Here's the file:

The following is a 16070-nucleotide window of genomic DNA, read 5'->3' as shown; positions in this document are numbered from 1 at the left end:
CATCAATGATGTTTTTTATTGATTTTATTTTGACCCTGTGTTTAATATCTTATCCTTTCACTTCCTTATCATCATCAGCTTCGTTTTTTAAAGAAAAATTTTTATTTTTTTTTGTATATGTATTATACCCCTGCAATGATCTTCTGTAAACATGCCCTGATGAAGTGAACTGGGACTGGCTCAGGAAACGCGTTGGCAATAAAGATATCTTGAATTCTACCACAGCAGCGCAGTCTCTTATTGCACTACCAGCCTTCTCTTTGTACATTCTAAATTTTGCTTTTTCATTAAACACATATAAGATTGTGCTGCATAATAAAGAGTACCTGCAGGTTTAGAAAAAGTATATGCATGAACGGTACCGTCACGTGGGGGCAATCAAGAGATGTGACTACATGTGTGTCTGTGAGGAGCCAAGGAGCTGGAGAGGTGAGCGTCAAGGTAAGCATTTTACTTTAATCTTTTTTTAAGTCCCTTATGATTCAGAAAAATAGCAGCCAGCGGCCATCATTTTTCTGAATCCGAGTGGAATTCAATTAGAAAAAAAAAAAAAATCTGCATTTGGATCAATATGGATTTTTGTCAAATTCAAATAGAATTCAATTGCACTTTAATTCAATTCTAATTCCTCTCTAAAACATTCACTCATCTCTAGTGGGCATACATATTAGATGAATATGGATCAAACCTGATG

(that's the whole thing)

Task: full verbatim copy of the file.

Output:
The following is a 16070-nucleotide window of genomic DNA, read 5'->3' as shown; positions in this document are numbered from 1 at the left end:
CATCAATGATGTTTTTTATTGATTTTATTTTGACCCTGTGTTTAATATCTTATCCTTTCACTTCCTTATCATCATCAGCTTCGTTTTTTAAAGAAAAATTTTTATTTTTTTTTGTATATGTATTATACCCCTGCAATGATCTTCTGTAAACATGCCCTGATGAAGTGAACTGGGACTGGCTCAGGAAACGCGTTGGCAATAAAGATATCTTGAATTCTACCACAGCAGCGCAGTCTCTTATTGCACTACCAGCCTTCTCTTTGTACATTCTAAATTTTGCTTTTTCATTAAACACATATAAGATTGTGCTGCATAATAAAGAGTACCTGCAGGTTTAGAAAAAGTATATGCATGAACGGTACCGTCACGTGGGGGCAATCAAGAGATGTGACTACATGTGTGTCTGTGAGGAGCCAAGGAGCTGGAGAGGTGAGCGTCAAGGTAAGCATTTTACTTTAATCTTTTTTTAAGTCCCTTATGATTCAGAAAAATAGCAGCCAGCGGCCATCATTTTTCTGAATCCGAGTGGAATTCAATTAGAAAAAAAAAAAAAATCTGCATTTGGATCAATATGGATTTTTGTCAAATTCAAATAGAATTCAATTGCACTTTAATTCAATTCTAATTCCTCTCTAAAACATTCACTCATCTCTAGTGGGCATACATATTAGATGAATATGGATCAAACCTGATG